By Duncan Osborne
August 22, 2012
BY DUNCAN OSBORNE | After the city’s Landmarks Preservation Commission (LPC) refused to landmark a Spring Street building that was home to early gay rights leaders in New York City, openly gay elected officials and longtime LGBT activists gathered outside the building to denounce the decision.
“I question their integrity and their lack of respect for our history,” said Allen Roskoff, the president of the Jim Owles Liberal Democratic Club, at an August 22 press conference held outside 186 Spring Street.
Beginning in the early 1970s and into the early ‘80s, the building, constructed in 1824, was, at various times, home to Jim Owles, who was Roskoff’s partner, as well as to Arnie Kantrowitz and Bruce Voeller. Other leading gay political figures are known to have spent time in the building.
Owles, who died in 1993, was a founder of the Gay Activists Alliance (GAA), an early political group, the Gay and Lesbian Alliance Against Defamation (GLAAD), and the Gay & Lesbian Independent Democrats, a political club. His 1973 run for City Council made him the first openly gay candidate to run for political office in New York.
Kantrowitz, now 71, was a GAA officer and a GLAAD founder.
Voeller, who died in 1994, was a founder of what is now the National Gay and Lesbian Task Force (NGLTF). He ran the group from 1973 to 1978. He was also in the leadership of the community’s response to AIDS.
“This is a history that we should be honoring,” said Andrew Berman, executive director of the Greenwich Village Society for Historic Preservation, who has led the fight to save the building. “This is a history we should be protecting.”
In 2006, the GVSHP asked that a large part of the South Village be designated an historic district. The building is within that proposed district. On August 15, the LPC wrote to Berman saying that “although the events and figures associated with 186 Spring Street are historically significant, the building lacks the requisite architectural integrity to warrant recommending 186 Spring Street to the full commission for consideration as an individual landmark.”
Nordica Development, a private concern, wants to build “luxury loft-style condominiums” on the site and that will require that 186 Spring Street be demolished.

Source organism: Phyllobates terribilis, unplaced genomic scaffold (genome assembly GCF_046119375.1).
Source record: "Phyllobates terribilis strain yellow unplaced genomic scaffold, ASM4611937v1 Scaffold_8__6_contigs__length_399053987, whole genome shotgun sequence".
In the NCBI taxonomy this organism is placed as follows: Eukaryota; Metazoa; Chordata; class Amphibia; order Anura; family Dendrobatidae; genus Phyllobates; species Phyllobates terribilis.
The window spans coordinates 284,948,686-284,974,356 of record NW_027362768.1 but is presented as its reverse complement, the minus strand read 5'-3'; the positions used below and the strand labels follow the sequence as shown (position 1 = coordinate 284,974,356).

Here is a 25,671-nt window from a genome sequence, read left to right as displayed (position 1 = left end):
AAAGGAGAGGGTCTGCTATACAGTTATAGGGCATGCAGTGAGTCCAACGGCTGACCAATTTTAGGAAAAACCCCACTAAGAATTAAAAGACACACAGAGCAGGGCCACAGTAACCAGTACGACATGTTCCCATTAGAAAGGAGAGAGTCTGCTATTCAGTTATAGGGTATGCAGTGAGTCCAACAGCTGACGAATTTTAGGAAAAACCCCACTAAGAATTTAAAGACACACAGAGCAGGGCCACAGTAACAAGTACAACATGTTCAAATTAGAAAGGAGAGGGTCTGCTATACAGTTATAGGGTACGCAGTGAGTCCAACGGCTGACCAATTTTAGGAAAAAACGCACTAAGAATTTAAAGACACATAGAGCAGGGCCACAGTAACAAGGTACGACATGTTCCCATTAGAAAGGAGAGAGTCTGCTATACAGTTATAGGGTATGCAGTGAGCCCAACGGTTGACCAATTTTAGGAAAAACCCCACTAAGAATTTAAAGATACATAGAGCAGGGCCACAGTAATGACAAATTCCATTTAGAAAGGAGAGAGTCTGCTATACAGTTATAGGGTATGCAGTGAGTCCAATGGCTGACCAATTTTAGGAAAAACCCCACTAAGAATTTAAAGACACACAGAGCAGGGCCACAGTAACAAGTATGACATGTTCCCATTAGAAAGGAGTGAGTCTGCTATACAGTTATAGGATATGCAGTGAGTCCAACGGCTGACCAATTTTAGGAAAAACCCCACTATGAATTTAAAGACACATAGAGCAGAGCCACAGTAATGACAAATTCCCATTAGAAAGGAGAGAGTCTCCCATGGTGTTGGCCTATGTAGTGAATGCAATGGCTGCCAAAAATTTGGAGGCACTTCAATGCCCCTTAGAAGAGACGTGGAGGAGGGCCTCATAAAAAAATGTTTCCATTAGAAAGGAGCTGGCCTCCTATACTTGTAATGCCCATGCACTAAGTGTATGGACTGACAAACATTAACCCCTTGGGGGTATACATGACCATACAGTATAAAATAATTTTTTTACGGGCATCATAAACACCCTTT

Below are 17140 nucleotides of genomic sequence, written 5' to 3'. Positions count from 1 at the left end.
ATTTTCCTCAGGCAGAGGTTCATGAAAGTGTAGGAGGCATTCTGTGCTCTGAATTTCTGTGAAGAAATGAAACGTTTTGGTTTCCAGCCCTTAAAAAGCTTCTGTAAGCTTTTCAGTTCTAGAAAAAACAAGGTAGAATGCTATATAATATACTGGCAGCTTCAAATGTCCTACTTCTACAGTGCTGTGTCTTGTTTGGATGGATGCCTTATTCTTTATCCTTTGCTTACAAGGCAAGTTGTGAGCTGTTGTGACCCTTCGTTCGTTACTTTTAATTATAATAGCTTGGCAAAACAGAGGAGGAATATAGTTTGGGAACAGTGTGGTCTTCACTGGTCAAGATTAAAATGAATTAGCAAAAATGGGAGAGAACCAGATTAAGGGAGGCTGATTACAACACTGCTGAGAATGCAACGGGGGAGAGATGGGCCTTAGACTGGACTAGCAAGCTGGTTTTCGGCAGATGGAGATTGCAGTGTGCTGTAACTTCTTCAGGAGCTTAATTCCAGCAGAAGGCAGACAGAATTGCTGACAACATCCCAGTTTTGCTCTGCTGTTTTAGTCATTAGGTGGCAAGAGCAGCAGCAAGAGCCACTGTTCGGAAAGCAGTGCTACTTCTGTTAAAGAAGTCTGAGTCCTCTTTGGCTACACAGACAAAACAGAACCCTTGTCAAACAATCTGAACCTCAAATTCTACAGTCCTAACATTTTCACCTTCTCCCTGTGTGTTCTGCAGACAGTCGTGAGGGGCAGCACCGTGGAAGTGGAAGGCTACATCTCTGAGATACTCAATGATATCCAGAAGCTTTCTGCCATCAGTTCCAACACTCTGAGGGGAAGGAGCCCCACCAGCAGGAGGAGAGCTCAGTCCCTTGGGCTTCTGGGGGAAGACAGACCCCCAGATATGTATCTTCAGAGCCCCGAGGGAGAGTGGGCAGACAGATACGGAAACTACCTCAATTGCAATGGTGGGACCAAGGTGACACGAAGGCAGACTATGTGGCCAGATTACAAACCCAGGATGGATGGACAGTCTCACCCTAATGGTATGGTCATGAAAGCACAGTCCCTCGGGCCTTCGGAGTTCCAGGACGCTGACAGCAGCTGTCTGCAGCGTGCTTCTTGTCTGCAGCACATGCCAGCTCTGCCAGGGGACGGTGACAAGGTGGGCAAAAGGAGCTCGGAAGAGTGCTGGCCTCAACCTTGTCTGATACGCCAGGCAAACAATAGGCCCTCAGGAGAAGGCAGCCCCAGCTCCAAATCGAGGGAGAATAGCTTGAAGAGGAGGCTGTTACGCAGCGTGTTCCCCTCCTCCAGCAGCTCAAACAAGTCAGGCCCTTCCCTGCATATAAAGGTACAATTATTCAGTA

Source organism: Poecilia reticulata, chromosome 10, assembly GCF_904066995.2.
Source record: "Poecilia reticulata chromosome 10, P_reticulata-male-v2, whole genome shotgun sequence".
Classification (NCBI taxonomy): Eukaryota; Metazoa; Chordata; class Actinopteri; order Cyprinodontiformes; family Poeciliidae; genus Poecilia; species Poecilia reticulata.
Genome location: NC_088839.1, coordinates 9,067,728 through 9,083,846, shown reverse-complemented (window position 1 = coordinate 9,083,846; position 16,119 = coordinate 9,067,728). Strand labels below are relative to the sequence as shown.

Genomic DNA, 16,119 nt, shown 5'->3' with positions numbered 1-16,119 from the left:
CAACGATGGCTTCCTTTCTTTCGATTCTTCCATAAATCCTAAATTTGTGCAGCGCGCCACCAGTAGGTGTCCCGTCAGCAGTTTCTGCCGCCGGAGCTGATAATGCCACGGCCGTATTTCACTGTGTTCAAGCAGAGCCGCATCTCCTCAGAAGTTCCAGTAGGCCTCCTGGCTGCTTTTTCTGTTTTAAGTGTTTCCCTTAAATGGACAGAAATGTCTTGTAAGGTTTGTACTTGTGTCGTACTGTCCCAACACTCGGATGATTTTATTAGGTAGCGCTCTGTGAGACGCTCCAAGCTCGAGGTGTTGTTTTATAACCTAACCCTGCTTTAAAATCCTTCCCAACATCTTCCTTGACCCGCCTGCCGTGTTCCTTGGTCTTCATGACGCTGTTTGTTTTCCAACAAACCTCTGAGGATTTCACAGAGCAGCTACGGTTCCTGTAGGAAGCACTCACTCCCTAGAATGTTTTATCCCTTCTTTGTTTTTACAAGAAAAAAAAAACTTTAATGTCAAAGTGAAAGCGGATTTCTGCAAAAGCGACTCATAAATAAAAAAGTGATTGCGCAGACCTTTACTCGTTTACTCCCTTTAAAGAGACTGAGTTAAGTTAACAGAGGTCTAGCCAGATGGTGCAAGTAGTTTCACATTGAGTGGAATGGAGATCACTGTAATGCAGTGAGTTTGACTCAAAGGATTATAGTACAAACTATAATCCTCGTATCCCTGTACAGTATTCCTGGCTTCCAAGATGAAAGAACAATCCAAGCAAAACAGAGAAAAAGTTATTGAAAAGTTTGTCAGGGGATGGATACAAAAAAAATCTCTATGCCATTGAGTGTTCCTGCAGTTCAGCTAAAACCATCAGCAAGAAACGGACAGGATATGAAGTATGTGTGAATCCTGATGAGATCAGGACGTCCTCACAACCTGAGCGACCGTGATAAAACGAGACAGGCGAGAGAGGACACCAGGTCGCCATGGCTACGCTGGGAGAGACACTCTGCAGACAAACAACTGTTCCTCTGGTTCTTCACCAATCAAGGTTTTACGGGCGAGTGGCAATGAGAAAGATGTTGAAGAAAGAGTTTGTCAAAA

“It was an integral part of the gay rights movement,” said Thomas Duane, an openly gay state senator who represents a Manhattan district that runs from Canal Street to the Upper West Side and comes within a block of the Spring Street building. “There would be no Tom Duane elected to anything if not for the people who lived in this building.”
Duane was the first openly gay person elected to the City Council and to the State Senate. A host of other elected officials and gay groups have written the LPC asking it to preserve the building.
Openly gay City Councilman Daniel Dromm, who represents part of Queens, said that too many people in the queer community did not know their own community’s history or its early leaders.
“Most people in the LGBT movement don’t even know who they are,” Dromm said. “That’s why we must preserve this building.”
The Firehouse, the GAA’s Wooster Street headquarters, was roughly two blocks away so it was not uncommon for GAA members to stop by the Spring Street building after political or social events at the Firehouse.
“It was here… that all of the early leaders resided,” said Steve Ashkinazy, a member of the Stonewall Democratic Club of New York City, who spent time in the house.
The city has not noted or protected any building or other location because of its place in queer community history, according to Berman.
“In the entire City of New York, there is not a single site that the city has recognized because of its importance to LGBT history,” he said.
The Stonewall bar on Christopher Street, the site of the 1969 riots seen as launching the modern gay rights movement, is a state and federal landmark, but New York City has not protected it.
The LPC confirmed Berman’s assertion that no individual site had been landmarked for its connection to the gay rights movement. Reached by phone, Stéphane Boivin, Nordica’s president, said he was occupied and could not speak to Gay City News.